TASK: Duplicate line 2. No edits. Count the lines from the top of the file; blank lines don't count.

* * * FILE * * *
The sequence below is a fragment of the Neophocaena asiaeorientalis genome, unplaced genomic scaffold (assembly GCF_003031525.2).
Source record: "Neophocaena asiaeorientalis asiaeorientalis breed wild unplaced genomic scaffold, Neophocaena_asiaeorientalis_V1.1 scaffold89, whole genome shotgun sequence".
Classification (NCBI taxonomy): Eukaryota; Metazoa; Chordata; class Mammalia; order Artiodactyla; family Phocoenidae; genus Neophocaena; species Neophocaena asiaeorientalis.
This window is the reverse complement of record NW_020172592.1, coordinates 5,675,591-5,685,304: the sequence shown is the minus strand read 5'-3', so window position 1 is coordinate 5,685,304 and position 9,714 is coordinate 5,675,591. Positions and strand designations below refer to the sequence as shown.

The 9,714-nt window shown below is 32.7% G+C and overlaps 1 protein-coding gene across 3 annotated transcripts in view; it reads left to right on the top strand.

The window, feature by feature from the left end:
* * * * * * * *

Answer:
Source record: "Neophocaena asiaeorientalis asiaeorientalis breed wild unplaced genomic scaffold, Neophocaena_asiaeorientalis_V1.1 scaffold89, whole genome shotgun sequence".